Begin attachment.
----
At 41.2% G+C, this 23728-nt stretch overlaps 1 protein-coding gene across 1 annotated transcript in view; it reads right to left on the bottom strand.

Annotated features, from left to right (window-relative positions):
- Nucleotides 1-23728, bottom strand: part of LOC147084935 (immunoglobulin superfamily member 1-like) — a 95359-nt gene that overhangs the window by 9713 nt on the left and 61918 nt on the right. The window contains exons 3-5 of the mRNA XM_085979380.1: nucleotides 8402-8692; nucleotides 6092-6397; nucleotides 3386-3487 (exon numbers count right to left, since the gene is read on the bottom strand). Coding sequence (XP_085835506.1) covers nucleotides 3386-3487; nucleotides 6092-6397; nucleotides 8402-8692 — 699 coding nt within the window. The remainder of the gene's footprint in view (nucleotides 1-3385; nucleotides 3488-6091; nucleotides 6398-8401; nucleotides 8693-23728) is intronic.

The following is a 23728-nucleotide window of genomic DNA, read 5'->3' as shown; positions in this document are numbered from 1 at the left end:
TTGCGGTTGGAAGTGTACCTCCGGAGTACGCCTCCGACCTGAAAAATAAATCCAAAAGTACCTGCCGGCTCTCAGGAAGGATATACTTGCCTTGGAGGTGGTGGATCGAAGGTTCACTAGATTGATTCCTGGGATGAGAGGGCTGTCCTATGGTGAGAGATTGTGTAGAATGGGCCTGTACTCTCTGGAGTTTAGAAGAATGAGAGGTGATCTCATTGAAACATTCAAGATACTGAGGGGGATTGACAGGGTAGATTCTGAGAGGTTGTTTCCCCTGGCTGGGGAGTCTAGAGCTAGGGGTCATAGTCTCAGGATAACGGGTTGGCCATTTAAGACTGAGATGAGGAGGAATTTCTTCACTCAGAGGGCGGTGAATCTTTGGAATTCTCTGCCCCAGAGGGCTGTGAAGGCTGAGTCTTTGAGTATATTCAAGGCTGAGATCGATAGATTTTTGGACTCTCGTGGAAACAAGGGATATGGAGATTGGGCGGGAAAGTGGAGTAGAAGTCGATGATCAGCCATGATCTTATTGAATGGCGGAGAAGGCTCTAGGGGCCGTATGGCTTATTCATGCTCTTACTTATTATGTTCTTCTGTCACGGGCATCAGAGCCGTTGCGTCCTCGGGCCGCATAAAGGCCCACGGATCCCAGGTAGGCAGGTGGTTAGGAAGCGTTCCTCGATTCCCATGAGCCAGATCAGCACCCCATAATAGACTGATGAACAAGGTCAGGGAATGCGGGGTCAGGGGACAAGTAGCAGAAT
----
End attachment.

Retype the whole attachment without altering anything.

At 41.2% G+C, this 23728-nt stretch overlaps 1 protein-coding gene across 1 annotated transcript in view; it reads right to left on the bottom strand.

Annotated features, from left to right (window-relative positions):
- Nucleotides 1-23728, bottom strand: part of LOC147084935 (immunoglobulin superfamily member 1-like) — a 95359-nt gene that overhangs the window by 9713 nt on the left and 61918 nt on the right. The window contains exons 3-5 of the mRNA XM_085979380.1: nucleotides 8402-8692; nucleotides 6092-6397; nucleotides 3386-3487 (exon numbers count right to left, since the gene is read on the bottom strand). Coding sequence (XP_085835506.1) covers nucleotides 3386-3487; nucleotides 6092-6397; nucleotides 8402-8692 — 699 coding nt within the window. The remainder of the gene's footprint in view (nucleotides 1-3385; nucleotides 3488-6091; nucleotides 6398-8401; nucleotides 8693-23728) is intronic.

The following is a 23728-nucleotide window of genomic DNA, read 5'->3' as shown; positions in this document are numbered from 1 at the left end:
TTGCGGTTGGAAGTGTACCTCCGGAGTACGCCTCCGACCTGAAAAATAAATCCAAAAGTACCTGCCGGCTCTCAGGAAGGATATACTTGCCTTGGAGGTGGTGGATCGAAGGTTCACTAGATTGATTCCTGGGATGAGAGGGCTGTCCTATGGTGAGAGATTGTGTAGAATGGGCCTGTACTCTCTGGAGTTTAGAAGAATGAGAGGTGATCTCATTGAAACATTCAAGATACTGAGGGGGATTGACAGGGTAGATTCTGAGAGGTTGTTTCCCCTGGCTGGGGAGTCTAGAGCTAGGGGTCATAGTCTCAGGATAACGGGTTGGCCATTTAAGACTGAGATGAGGAGGAATTTCTTCACTCAGAGGGCGGTGAATCTTTGGAATTCTCTGCCCCAGAGGGCTGTGAAGGCTGAGTCTTTGAGTATATTCAAGGCTGAGATCGATAGATTTTTGGACTCTCGTGGAAACAAGGGATATGGAGATTGGGCGGGAAAGTGGAGTAGAAGTCGATGATCAGCCATGATCTTATTGAATGGCGGAGAAGGCTCTAGGGGCCGTATGGCTTATTCATGCTCTTACTTATTATGTTCTTCTGTCACGGGCATCAGAGCCGTTGCGTCCTCGGGCCGCATAAAGGCCCACGGATCCCAGGTAGGCAGGTGGTTAGGAAGCGTTCCTCGATTCCCATGAGCCAGATCAGCACCCCATAATAGACTGATGAACAAGGTCAGGGAATGCGGGGTCAGGGGACAAGTAGCAGAAT